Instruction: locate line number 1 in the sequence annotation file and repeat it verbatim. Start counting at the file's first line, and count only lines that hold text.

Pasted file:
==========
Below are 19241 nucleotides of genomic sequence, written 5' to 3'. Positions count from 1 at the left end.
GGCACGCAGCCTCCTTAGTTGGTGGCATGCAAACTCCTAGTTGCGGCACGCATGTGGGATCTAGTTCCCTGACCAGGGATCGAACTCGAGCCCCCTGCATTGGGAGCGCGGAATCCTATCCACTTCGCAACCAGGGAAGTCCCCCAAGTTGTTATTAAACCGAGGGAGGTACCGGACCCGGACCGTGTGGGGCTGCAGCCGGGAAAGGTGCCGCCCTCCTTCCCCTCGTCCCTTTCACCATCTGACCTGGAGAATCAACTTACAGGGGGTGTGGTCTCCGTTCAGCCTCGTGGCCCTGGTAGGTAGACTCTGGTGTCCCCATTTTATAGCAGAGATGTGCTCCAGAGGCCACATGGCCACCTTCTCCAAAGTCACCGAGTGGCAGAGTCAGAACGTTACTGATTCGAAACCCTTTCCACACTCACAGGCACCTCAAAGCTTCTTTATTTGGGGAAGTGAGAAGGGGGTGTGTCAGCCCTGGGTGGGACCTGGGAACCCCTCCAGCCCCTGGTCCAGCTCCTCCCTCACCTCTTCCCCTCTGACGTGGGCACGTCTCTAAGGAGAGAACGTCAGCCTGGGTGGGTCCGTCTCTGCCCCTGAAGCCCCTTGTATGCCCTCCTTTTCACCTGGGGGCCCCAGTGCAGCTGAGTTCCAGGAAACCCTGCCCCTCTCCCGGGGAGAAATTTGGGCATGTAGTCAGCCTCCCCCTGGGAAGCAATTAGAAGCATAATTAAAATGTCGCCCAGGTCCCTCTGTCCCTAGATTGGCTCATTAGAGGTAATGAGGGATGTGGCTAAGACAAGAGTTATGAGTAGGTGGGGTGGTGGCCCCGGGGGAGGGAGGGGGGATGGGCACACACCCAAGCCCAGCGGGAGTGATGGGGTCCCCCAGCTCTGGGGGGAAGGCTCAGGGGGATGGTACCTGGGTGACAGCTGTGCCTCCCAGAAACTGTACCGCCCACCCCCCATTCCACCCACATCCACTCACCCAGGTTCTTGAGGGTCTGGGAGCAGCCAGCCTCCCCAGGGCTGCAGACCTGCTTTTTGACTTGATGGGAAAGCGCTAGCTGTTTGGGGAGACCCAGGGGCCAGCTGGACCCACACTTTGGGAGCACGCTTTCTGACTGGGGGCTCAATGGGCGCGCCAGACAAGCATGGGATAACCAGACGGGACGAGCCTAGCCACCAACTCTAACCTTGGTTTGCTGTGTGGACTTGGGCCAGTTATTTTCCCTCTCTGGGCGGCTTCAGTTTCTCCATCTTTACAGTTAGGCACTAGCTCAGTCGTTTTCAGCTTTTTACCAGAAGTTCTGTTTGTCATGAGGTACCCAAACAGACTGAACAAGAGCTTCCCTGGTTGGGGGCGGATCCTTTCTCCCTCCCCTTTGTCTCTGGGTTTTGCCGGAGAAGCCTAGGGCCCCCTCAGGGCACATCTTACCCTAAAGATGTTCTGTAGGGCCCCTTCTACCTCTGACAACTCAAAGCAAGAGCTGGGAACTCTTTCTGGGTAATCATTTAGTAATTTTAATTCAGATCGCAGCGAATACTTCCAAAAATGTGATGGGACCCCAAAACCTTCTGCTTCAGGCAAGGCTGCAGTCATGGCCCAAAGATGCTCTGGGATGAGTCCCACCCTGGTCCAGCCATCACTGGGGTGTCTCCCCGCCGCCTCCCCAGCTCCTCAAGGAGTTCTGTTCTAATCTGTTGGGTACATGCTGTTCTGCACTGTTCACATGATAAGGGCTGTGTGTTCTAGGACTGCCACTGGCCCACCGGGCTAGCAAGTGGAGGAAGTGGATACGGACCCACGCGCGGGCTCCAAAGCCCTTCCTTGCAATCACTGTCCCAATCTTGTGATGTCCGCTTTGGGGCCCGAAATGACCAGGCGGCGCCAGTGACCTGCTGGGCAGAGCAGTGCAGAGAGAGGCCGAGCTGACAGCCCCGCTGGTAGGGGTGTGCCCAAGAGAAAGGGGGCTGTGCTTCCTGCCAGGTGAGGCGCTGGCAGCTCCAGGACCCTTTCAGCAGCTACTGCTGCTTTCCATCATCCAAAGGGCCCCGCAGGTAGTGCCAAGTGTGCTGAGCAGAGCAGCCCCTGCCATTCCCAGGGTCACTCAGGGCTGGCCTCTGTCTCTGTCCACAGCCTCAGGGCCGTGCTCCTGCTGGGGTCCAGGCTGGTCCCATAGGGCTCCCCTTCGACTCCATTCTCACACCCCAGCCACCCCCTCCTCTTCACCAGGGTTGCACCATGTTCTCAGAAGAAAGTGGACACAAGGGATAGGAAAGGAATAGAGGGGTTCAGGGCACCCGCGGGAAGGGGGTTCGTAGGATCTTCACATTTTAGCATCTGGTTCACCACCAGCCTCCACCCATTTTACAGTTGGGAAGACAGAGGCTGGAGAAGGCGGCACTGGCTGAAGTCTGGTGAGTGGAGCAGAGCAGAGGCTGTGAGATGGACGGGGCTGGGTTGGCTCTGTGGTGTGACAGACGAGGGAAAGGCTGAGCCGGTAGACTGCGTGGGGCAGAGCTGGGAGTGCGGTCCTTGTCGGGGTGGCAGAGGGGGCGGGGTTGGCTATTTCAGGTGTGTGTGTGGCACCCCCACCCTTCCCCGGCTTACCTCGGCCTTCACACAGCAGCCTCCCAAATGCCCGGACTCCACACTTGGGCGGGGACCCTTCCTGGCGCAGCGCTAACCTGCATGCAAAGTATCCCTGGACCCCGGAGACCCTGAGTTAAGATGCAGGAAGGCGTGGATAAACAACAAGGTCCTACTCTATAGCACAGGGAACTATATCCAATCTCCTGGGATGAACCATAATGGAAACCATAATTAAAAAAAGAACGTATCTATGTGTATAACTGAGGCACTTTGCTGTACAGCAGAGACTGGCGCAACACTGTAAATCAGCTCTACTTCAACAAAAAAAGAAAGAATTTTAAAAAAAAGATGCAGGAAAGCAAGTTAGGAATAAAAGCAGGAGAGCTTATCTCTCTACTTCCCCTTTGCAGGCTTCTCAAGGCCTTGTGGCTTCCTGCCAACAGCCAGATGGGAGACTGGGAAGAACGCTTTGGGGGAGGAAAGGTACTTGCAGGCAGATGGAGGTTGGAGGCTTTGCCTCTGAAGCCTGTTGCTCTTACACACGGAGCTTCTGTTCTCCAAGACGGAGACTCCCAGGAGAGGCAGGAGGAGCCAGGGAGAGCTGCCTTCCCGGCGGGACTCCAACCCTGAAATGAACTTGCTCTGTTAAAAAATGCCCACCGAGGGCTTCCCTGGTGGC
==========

Below are 19241 nucleotides of genomic sequence, written 5' to 3'. Positions count from 1 at the left end.